By Paul Ziobro
Walgreens Boots Alliance Inc. and Rite-Aid Corp. moved a step closer to consummating a $9.4 billion merger that would leave the U.S. dominated by two retail pharmacy chains.
Under pressure from antitrust regulators, the merger partners said Tuesday they agreed to sell 865 Rite-Aid locations, leaving the proposed combination with just under 12,000 stores.
The buyer? A regional chain called Fred's Inc., which had just $5.7 million in cash and has been losing money and closing stores.
Fred's has secured $1.65 billion in borrowings to fund the all-cash, $950 million purchase plus ongoing operating costs. It has pledged nearly all its assets as collateral for the loans, including prescription files, real estate and furnishings, according to a regulatory filing.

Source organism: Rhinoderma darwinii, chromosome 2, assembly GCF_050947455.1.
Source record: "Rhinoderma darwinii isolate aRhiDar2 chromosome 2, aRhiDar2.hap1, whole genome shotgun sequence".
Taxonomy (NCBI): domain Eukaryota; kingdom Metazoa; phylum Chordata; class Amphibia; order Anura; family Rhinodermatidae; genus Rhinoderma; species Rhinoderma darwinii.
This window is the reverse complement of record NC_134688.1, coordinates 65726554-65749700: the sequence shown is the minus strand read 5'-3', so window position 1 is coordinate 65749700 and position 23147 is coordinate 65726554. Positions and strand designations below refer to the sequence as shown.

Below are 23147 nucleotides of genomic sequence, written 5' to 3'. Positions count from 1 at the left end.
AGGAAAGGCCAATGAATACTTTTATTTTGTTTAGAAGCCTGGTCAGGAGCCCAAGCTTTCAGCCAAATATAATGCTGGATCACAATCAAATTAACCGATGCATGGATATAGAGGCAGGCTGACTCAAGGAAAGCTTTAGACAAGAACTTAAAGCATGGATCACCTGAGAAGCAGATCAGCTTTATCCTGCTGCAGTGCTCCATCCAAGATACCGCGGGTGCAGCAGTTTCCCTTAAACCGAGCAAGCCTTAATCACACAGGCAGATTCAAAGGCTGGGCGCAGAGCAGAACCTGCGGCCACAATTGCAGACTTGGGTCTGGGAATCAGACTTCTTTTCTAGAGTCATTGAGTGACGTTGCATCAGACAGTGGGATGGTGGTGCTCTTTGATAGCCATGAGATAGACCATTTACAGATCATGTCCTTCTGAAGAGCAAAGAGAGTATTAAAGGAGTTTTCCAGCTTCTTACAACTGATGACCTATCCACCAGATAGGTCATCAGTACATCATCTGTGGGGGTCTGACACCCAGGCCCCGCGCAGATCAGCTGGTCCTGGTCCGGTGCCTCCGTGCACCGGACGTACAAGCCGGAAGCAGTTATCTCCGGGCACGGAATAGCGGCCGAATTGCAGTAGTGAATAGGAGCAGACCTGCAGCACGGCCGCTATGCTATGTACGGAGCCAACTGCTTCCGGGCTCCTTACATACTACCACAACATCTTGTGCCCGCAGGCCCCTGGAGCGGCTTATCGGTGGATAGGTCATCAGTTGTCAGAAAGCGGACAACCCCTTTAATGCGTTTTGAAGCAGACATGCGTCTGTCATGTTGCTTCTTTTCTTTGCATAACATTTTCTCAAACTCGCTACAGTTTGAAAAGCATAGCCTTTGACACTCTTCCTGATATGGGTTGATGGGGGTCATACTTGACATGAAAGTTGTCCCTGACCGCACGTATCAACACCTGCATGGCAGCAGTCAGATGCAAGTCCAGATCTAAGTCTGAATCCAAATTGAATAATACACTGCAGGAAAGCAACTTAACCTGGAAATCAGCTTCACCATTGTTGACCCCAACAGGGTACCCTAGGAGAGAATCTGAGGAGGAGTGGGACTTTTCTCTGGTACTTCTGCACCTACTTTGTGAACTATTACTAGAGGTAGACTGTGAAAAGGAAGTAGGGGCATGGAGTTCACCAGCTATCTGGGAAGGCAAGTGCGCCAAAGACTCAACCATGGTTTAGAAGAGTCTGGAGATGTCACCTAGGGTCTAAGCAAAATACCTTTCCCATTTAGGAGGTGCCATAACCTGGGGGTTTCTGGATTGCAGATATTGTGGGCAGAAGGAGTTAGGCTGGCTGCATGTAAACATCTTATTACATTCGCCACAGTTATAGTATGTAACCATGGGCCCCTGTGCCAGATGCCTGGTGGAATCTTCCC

The transaction would more than double the Memphis-based company's size. Fred's had 650 stores as of Oct. 29 -- about half had pharmacies -- and had a market cap of about $400 million before the deal was announced.
Fred's shares surge 75% to $19.49 in Tuesday morning trading. Analysts at Leerlink Partners said the company was getting a good price for the stores it is purchasing, noting Fred's is paying about seven times earnings before interest taxes and depreciation. Leerlink estimated the stores average about $5.5 million in annual sales apiece.
The transaction would give the company a broader reach, but it would still be dwarfed by the Walgreen-Rite Aid as well as CVS Health Inc., which has 9,600pharmacies.
Write to Paul Ziobro at Paul.Ziobro@wsj.com
(END) Dow Jones Newswires
December 20, 2016 11:46 ET (16:46 GMT)
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